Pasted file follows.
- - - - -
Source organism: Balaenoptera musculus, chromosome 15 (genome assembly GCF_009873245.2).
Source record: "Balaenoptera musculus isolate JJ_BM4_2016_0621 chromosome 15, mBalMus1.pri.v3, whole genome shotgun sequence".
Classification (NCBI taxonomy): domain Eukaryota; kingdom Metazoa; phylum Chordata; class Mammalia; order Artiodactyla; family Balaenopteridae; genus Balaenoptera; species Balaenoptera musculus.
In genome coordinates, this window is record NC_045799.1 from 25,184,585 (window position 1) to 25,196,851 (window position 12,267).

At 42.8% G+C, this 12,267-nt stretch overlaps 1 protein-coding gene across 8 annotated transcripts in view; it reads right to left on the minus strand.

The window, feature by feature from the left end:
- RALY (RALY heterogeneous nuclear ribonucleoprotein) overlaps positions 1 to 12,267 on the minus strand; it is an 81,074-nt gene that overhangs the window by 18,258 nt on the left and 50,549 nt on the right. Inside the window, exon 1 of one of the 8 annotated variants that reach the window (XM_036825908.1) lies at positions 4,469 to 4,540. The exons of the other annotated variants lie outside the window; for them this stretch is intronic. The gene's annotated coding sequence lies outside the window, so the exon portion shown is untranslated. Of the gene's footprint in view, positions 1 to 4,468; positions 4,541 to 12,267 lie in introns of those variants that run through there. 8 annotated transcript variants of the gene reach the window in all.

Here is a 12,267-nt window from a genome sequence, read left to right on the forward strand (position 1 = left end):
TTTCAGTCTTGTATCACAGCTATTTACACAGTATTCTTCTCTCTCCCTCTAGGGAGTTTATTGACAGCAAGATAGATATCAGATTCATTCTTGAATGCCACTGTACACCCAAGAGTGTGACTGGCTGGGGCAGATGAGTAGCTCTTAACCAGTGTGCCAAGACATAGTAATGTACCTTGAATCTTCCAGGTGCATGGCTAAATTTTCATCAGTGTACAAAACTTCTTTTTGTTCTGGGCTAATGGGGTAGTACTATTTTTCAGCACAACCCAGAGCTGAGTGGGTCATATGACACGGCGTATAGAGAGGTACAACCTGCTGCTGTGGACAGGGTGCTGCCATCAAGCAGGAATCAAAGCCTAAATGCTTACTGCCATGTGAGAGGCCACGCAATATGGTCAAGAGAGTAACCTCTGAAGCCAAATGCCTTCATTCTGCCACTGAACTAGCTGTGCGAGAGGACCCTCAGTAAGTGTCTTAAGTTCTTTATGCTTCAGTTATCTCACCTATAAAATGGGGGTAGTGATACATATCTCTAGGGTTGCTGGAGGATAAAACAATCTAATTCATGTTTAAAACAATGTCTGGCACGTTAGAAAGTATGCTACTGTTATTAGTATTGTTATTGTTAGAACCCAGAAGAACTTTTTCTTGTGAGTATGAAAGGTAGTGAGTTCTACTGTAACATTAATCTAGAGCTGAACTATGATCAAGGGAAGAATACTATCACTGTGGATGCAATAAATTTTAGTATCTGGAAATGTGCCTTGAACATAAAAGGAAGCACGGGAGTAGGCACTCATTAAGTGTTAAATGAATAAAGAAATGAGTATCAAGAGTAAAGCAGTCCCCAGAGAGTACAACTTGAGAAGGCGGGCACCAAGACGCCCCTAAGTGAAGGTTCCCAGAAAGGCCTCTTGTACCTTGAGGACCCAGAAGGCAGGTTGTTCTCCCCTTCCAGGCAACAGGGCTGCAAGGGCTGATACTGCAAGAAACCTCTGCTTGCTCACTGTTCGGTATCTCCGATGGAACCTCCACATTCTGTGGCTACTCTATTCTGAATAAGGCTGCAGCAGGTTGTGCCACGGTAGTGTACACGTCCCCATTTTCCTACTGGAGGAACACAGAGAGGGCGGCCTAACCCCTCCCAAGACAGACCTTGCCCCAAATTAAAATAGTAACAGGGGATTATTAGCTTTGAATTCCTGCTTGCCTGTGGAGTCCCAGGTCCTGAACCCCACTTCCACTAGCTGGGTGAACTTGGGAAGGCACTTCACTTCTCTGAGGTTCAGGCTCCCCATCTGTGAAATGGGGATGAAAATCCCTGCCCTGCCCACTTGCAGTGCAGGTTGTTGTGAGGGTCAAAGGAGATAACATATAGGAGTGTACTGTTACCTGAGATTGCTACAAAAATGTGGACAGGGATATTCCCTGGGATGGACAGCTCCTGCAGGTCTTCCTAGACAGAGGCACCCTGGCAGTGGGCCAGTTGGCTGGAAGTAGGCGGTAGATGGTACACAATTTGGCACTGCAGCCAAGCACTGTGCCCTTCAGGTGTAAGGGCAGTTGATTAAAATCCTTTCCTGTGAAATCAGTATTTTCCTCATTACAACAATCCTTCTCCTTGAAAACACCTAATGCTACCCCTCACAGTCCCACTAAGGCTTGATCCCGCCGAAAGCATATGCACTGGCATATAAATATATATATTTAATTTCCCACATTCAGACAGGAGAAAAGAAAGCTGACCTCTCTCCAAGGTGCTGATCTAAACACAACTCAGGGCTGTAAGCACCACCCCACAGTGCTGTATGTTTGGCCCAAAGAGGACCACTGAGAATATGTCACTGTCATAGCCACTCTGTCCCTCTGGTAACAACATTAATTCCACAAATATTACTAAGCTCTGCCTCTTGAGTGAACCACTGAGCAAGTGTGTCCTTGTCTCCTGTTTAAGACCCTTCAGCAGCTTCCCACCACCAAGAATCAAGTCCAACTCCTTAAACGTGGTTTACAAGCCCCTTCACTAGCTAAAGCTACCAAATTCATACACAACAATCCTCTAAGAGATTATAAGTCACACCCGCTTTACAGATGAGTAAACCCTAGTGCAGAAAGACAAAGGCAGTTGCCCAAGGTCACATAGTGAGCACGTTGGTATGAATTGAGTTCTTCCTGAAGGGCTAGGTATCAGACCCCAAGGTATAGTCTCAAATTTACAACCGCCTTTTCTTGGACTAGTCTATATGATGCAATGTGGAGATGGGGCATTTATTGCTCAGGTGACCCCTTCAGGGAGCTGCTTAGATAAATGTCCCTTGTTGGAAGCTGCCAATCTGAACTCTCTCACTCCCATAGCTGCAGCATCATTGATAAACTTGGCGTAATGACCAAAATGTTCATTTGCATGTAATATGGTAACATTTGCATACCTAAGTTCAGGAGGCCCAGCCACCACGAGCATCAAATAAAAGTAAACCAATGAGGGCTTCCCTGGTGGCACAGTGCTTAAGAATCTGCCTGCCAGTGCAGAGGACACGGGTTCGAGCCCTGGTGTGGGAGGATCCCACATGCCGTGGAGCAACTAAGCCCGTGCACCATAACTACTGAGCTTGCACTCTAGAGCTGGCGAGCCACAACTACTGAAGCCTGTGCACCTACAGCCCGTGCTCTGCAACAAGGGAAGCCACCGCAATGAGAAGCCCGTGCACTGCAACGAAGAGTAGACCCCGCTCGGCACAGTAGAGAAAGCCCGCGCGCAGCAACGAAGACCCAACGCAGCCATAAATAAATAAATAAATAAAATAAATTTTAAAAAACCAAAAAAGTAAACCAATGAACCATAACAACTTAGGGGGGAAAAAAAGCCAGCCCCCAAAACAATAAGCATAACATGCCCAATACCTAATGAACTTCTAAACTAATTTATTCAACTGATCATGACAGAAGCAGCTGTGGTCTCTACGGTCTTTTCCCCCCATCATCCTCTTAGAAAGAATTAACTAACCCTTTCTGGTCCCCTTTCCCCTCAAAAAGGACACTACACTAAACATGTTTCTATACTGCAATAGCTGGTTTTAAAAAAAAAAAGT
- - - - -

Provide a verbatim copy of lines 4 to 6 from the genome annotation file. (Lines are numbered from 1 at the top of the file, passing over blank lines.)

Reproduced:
In genome coordinates, this window is record NC_045799.1 from 25,184,585 (window position 1) to 25,196,851 (window position 12,267).

At 42.8% G+C, this 12,267-nt stretch overlaps 1 protein-coding gene across 8 annotated transcripts in view; it reads right to left on the minus strand.

The window, feature by feature from the left end: